It is pertinent to note that material financial relationship would include those transactions as well where the payment made by a party to a designated person is more or equivalent to 25% of the annual income of the party even if such payment is not more or equivalent to designated person’s annual income. Therefore, in such cases it becomes significant for the designated person to have knowledge of the annual income of any person he is involved in a monetary transaction with. Such transaction must be made during the immediate preceding 12 months. It is to be noted that such transactions do not include any transaction taking place on an arm’s length basis. An arm’s length transaction is one where there is no collusion between the parties to the transaction, thus giving an assurance to any third party that both the parties are acting independently and in the ordinary course of business.
A new Schedule C has also been inserted which lays down minimum standards for code of conduct for intermediaries and fiduciaries to regulate, monitor and report trading by insiders. Clause 12 of Schedule C of the amended regulations deals with the concept of material financial relationship as regards intermediaries and fiduciaries.
Importance of Material Financial Relationship
It is important to know the rationale behind the inclusion of the concept of material financial relationship in SEBI (Prohibition of Insider Trading Regulations), 2015. Through this, the market regulator aims to discover those cases where insiders or designated people fund any other person to deal or trade in securities of the company on their behalf. In such case, even though there is misappropriation of the unpublished price sensitive information, the same is difficult to identify as it is not being directly executed by any designated person, Therefore, it becomes necessary to figure out such instances where insider trading is effected by insiders or designated persons by funding any independent or unrelated third party.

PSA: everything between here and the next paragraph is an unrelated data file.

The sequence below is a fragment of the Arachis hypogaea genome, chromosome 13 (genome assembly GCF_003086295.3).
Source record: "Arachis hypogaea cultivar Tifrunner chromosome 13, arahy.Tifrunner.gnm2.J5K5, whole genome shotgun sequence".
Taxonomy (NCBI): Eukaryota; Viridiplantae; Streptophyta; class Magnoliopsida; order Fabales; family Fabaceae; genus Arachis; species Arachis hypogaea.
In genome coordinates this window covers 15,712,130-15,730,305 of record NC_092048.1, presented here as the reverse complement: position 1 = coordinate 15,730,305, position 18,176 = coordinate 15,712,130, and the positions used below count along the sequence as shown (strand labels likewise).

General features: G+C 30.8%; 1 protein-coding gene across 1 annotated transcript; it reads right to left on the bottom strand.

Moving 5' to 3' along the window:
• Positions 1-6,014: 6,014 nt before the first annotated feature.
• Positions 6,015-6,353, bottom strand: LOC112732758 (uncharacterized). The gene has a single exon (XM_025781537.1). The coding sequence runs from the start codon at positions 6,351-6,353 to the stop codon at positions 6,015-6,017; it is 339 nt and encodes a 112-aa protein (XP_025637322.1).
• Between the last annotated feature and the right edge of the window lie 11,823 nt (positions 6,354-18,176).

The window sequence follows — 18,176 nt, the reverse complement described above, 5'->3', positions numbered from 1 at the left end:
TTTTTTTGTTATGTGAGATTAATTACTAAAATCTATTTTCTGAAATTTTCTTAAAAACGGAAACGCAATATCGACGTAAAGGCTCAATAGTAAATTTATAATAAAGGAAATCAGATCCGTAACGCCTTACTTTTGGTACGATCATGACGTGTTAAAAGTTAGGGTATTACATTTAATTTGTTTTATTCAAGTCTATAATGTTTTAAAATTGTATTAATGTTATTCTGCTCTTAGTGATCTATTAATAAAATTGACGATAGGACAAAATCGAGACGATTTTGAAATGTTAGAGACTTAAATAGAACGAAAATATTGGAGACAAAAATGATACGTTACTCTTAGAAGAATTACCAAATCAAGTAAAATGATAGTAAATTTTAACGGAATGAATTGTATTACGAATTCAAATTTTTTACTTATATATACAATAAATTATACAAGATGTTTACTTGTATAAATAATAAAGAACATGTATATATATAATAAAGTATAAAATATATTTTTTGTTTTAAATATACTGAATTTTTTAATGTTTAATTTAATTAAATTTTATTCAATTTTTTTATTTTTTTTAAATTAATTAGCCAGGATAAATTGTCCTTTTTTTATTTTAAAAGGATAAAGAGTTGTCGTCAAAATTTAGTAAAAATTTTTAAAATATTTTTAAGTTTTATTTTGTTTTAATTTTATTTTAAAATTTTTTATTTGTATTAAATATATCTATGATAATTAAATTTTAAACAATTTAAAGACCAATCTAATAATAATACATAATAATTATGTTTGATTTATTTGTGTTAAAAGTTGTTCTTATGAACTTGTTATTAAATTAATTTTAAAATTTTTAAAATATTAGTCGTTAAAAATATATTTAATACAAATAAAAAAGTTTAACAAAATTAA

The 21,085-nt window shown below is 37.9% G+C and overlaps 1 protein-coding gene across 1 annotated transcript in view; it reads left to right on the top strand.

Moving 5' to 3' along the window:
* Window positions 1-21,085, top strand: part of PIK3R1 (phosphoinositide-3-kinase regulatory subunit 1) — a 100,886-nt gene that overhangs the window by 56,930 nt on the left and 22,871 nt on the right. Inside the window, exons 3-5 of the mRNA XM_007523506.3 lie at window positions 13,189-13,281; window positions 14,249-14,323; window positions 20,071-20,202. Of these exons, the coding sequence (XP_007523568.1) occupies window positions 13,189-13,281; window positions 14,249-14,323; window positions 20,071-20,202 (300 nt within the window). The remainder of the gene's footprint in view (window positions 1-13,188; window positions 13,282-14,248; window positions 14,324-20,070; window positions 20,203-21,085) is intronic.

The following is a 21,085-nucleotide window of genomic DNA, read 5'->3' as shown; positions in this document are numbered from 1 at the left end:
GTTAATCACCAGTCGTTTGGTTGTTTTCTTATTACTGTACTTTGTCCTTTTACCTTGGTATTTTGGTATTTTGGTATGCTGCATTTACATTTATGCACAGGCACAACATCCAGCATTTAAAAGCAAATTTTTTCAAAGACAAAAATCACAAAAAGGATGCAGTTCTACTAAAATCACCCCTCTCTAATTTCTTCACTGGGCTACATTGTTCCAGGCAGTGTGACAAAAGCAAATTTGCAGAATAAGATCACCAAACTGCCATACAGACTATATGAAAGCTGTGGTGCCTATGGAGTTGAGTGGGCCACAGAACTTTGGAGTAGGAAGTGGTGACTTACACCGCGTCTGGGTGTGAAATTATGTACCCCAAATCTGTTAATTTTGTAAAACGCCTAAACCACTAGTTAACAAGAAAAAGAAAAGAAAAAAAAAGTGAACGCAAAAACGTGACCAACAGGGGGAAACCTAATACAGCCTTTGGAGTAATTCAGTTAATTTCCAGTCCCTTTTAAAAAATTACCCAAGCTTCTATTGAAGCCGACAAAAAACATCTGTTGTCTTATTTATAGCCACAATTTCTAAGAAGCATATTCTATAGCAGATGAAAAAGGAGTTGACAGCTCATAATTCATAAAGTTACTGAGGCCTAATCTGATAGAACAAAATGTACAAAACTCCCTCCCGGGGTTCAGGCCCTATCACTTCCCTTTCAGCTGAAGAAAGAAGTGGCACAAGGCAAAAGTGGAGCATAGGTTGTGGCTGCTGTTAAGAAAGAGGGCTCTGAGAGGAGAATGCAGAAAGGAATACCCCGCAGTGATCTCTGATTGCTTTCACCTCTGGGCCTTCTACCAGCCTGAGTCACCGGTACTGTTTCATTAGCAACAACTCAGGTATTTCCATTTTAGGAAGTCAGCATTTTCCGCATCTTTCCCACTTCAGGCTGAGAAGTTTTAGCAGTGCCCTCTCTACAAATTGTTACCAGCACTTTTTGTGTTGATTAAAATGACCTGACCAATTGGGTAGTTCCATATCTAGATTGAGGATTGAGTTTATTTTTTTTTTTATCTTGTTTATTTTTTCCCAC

Challenges to Implementation
The amended regulations have been introduced with an intent to clamp down on the malpractice of insider trading by designated persons of a company, but the foremost concern is the implementation of the changes so introduced. One must not forget that the concept of material financial relationships is solely based on the designated persons providing private information not only of themselves but also of their relatives, friends and family members. Even if, for once, designated persons provide their own personal information with respect to their annual income and transactions with other people, it is difficult for them to dispense the personal information (such as PAN details, annual income, etc.) of other people they are associated with due to privacy concerns. Not everyone can provide the designated people with their personal details for the purpose of these regulations. Furthermore, there is no assurance that the information provided to the designated people is true and authentic. Thus, there are high chances of such personal details being unreliable, thereby defeating the whole purpose of introducing the concept of material financial relationships in the amended regulations.
Moreover, the amended regulations are silent on the liability of designated persons in case the personal details provided by them are inaccurate. As a result, the provision of material financial relationships is one which comes with its own struggle of implementation.
Clause 10, Securities and Exchange Board of India (Prohibition of Insider Trading) Regulations, 2015.
Explanation (b) to Section 188(1) of the Companies Act, 2013.